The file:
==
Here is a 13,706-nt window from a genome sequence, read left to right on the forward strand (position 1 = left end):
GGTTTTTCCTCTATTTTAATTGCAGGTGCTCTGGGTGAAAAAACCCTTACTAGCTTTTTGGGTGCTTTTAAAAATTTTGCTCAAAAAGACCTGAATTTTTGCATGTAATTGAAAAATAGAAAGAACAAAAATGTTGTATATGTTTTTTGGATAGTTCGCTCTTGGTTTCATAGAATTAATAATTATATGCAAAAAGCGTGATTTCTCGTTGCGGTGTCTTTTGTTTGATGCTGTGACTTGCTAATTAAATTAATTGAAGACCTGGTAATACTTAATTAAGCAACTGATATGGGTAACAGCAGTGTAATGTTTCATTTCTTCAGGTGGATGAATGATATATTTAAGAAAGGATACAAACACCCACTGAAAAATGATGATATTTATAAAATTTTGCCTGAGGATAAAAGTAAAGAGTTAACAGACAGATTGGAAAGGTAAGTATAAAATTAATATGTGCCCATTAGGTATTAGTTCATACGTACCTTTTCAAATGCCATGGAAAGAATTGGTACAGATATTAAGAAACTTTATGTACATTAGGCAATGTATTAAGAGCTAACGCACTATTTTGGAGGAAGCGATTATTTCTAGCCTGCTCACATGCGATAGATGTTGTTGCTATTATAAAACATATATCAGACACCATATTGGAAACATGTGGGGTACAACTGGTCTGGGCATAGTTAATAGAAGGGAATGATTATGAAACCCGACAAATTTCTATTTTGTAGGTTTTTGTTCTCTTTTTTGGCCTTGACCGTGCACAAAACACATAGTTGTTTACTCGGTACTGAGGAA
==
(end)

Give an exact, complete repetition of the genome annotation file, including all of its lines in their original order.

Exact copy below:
Here is a 13,706-nt window from a genome sequence, read left to right on the forward strand (position 1 = left end):
GGTTTTTCCTCTATTTTAATTGCAGGTGCTCTGGGTGAAAAAACCCTTACTAGCTTTTTGGGTGCTTTTAAAAATTTTGCTCAAAAAGACCTGAATTTTTGCATGTAATTGAAAAATAGAAAGAACAAAAATGTTGTATATGTTTTTTGGATAGTTCGCTCTTGGTTTCATAGAATTAATAATTATATGCAAAAAGCGTGATTTCTCGTTGCGGTGTCTTTTGTTTGATGCTGTGACTTGCTAATTAAATTAATTGAAGACCTGGTAATACTTAATTAAGCAACTGATATGGGTAACAGCAGTGTAATGTTTCATTTCTTCAGGTGGATGAATGATATATTTAAGAAAGGATACAAACACCCACTGAAAAATGATGATATTTATAAAATTTTGCCTGAGGATAAAAGTAAAGAGTTAACAGACAGATTGGAAAGGTAAGTATAAAATTAATATGTGCCCATTAGGTATTAGTTCATACGTACCTTTTCAAATGCCATGGAAAGAATTGGTACAGATATTAAGAAACTTTATGTACATTAGGCAATGTATTAAGAGCTAACGCACTATTTTGGAGGAAGCGATTATTTCTAGCCTGCTCACATGCGATAGATGTTGTTGCTATTATAAAACATATATCAGACACCATATTGGAAACATGTGGGGTACAACTGGTCTGGGCATAGTTAATAGAAGGGAATGATTATGAAACCCGACAAATTTCTATTTTGTAGGTTTTTGTTCTCTTTTTTGGCCTTGACCGTGCACAAAACACATAGTTGTTTACTCGGTACTGAGGAA